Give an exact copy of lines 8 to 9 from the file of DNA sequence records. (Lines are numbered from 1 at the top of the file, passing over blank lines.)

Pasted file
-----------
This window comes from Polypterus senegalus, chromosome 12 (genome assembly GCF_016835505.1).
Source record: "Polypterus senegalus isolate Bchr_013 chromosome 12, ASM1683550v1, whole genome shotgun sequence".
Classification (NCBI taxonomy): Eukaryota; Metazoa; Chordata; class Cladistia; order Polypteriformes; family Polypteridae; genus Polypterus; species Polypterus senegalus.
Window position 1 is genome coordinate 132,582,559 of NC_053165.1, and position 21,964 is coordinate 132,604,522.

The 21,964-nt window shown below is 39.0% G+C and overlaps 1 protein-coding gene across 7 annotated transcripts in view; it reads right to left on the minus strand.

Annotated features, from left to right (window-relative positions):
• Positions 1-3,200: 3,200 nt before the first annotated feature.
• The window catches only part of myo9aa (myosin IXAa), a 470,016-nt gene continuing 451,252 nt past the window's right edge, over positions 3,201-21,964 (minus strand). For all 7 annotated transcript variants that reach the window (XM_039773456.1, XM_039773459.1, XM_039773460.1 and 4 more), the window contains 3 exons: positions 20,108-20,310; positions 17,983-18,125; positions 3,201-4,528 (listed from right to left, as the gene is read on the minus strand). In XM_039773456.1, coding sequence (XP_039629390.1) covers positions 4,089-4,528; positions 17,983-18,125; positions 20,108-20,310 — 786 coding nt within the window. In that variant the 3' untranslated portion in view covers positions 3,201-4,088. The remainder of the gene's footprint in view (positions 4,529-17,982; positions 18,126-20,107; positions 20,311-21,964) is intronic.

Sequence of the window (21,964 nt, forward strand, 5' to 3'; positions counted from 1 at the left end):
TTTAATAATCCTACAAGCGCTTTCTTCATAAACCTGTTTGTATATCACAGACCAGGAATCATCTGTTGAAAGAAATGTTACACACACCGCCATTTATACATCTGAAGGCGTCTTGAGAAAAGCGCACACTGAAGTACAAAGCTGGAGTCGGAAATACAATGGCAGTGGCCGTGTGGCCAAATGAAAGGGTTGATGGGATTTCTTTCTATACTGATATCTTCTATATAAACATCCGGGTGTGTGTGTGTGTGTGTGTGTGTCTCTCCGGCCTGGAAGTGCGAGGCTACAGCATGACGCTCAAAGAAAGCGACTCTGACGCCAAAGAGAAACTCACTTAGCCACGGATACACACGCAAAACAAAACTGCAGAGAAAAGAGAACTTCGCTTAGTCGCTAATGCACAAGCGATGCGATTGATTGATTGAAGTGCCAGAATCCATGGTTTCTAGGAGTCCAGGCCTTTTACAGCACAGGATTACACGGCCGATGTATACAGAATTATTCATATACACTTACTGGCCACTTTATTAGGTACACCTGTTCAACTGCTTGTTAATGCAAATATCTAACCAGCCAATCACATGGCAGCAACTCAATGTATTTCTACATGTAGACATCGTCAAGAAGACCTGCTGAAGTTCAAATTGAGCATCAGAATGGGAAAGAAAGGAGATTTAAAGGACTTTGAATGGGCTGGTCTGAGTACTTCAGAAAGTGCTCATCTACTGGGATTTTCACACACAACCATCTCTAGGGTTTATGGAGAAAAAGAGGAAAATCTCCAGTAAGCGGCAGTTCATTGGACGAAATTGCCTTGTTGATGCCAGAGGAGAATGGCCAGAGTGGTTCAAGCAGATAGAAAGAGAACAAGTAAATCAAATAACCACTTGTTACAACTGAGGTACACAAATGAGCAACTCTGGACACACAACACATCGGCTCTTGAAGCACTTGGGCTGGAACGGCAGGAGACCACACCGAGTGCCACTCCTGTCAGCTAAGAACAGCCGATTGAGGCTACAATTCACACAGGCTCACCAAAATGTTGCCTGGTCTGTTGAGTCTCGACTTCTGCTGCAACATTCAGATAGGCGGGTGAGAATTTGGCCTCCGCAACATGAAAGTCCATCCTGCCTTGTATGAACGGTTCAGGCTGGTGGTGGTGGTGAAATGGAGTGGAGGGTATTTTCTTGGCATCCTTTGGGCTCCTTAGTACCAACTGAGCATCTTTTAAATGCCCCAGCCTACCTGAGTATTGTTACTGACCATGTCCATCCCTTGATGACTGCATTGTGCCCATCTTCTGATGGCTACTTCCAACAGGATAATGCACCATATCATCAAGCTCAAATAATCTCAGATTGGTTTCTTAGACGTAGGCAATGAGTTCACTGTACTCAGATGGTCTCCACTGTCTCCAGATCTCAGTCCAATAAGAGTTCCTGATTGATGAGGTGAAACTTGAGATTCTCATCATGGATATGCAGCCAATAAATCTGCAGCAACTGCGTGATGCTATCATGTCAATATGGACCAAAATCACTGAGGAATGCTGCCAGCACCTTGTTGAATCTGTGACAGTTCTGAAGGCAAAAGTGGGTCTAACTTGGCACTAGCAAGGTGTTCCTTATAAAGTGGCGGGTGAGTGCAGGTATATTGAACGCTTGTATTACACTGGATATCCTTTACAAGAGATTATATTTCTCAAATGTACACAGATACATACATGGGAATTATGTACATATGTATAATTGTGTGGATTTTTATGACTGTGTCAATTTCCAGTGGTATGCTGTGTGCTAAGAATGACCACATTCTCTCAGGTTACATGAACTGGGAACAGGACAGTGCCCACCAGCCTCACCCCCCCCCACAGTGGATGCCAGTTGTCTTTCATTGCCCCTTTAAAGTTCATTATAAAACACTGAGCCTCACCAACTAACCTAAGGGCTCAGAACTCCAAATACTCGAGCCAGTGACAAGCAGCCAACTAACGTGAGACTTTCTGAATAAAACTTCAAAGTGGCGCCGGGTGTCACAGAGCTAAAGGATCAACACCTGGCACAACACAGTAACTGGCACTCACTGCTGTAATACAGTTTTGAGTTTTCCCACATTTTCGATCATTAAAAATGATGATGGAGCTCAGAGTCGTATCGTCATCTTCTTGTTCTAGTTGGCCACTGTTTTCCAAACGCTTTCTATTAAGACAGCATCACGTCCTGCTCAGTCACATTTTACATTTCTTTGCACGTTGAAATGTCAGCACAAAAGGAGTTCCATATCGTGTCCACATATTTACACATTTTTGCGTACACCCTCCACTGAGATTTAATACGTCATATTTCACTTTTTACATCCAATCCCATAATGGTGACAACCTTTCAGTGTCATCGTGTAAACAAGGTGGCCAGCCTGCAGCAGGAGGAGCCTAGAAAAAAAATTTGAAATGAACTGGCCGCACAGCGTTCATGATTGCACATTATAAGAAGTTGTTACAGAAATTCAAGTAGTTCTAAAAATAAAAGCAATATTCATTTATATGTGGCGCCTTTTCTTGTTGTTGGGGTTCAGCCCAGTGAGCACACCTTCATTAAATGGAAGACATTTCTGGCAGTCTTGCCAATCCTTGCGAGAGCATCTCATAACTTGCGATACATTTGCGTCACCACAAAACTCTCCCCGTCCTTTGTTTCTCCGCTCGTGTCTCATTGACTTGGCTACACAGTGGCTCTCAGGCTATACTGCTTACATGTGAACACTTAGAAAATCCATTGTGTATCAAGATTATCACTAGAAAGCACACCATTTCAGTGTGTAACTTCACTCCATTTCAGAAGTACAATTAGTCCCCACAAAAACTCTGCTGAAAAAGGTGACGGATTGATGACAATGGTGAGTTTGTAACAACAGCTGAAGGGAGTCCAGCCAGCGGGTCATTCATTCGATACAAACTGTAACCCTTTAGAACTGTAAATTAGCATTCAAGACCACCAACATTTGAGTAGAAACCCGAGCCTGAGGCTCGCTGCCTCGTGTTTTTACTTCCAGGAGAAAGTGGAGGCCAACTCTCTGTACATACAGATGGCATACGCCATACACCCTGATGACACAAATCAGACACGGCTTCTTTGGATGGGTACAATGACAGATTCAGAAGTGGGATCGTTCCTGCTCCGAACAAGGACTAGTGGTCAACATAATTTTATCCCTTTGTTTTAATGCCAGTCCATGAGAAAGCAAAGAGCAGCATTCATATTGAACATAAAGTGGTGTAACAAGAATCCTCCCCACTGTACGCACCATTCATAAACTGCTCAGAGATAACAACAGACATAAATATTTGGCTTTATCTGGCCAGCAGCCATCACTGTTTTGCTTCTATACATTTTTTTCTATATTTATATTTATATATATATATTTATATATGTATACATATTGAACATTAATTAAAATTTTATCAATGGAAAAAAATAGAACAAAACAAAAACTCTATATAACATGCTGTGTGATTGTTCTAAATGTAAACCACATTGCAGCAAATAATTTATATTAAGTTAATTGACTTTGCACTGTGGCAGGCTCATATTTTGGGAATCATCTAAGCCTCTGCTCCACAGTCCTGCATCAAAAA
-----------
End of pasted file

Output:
• The window catches only part of myo9aa (myosin IXAa), a 470,016-nt gene continuing 451,252 nt past the window's right edge, over positions 3,201-21,964 (minus strand). For all 7 annotated transcript variants that reach the window (XM_039773456.1, XM_039773459.1, XM_039773460.1 and 4 more), the window contains 3 exons: positions 20,108-20,310; positions 17,983-18,125; positions 3,201-4,528 (listed from right to left, as the gene is read on the minus strand). In XM_039773456.1, coding sequence (XP_039629390.1) covers positions 4,089-4,528; positions 17,983-18,125; positions 20,108-20,310 — 786 coding nt within the window. In that variant the 3' untranslated portion in view covers positions 3,201-4,088. The remainder of the gene's footprint in view (positions 4,529-17,982; positions 18,126-20,107; positions 20,311-21,964) is intronic.

Sequence of the window (21,964 nt, forward strand, 5' to 3'; positions counted from 1 at the left end):